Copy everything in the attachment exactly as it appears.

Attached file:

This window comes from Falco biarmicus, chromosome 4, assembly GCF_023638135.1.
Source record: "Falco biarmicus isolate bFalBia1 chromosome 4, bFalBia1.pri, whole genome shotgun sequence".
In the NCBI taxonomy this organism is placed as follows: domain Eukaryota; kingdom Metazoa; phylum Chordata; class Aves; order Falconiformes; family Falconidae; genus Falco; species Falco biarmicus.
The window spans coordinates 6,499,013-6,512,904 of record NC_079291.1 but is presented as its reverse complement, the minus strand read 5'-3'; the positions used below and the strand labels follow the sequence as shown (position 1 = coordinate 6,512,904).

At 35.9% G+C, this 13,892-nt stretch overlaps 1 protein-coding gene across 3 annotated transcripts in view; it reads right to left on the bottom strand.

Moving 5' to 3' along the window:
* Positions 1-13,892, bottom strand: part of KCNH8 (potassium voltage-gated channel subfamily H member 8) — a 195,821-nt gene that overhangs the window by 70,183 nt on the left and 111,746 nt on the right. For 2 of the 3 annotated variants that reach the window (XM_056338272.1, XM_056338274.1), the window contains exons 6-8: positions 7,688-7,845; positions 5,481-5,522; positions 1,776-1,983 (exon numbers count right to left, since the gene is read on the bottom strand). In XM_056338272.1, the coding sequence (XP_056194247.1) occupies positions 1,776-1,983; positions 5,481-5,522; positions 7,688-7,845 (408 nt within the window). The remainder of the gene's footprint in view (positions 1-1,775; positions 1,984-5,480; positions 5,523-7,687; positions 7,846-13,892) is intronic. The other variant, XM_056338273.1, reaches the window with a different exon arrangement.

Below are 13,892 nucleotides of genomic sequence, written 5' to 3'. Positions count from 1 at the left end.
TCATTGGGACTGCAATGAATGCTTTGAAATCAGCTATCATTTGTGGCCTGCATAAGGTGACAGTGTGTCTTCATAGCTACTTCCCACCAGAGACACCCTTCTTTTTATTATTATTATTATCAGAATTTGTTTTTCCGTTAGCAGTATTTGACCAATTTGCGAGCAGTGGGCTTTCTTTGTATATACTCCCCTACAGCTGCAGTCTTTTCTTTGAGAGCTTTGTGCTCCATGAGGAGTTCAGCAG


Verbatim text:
This window comes from Falco biarmicus, chromosome 4, assembly GCF_023638135.1.
Source record: "Falco biarmicus isolate bFalBia1 chromosome 4, bFalBia1.pri, whole genome shotgun sequence".
In the NCBI taxonomy this organism is placed as follows: domain Eukaryota; kingdom Metazoa; phylum Chordata; class Aves; order Falconiformes; family Falconidae; genus Falco; species Falco biarmicus.
The window spans coordinates 6,499,013-6,512,904 of record NC_079291.1 but is presented as its reverse complement, the minus strand read 5'-3'; the positions used below and the strand labels follow the sequence as shown (position 1 = coordinate 6,512,904).

At 35.9% G+C, this 13,892-nt stretch overlaps 1 protein-coding gene across 3 annotated transcripts in view; it reads right to left on the bottom strand.

Moving 5' to 3' along the window:
* Positions 1-13,892, bottom strand: part of KCNH8 (potassium voltage-gated channel subfamily H member 8) — a 195,821-nt gene that overhangs the window by 70,183 nt on the left and 111,746 nt on the right. For 2 of the 3 annotated variants that reach the window (XM_056338272.1, XM_056338274.1), the window contains exons 6-8: positions 7,688-7,845; positions 5,481-5,522; positions 1,776-1,983 (exon numbers count right to left, since the gene is read on the bottom strand). In XM_056338272.1, the coding sequence (XP_056194247.1) occupies positions 1,776-1,983; positions 5,481-5,522; positions 7,688-7,845 (408 nt within the window). The remainder of the gene's footprint in view (positions 1-1,775; positions 1,984-5,480; positions 5,523-7,687; positions 7,846-13,892) is intronic. The other variant, XM_056338273.1, reaches the window with a different exon arrangement.

Below are 13,892 nucleotides of genomic sequence, written 5' to 3'. Positions count from 1 at the left end.
TCATTGGGACTGCAATGAATGCTTTGAAATCAGCTATCATTTGTGGCCTGCATAAGGTGACAGTGTGTCTTCATAGCTACTTCCCACCAGAGACACCCTTCTTTTTATTATTATTATTATCAGAATTTGTTTTTCCGTTAGCAGTATTTGACCAATTTGCGAGCAGTGGGCTTTCTTTGTATATACTCCCCTACAGCTGCAGTCTTTTCTTTGAGAGCTTTGTGCTCCATGAGGAGTTCAGCAG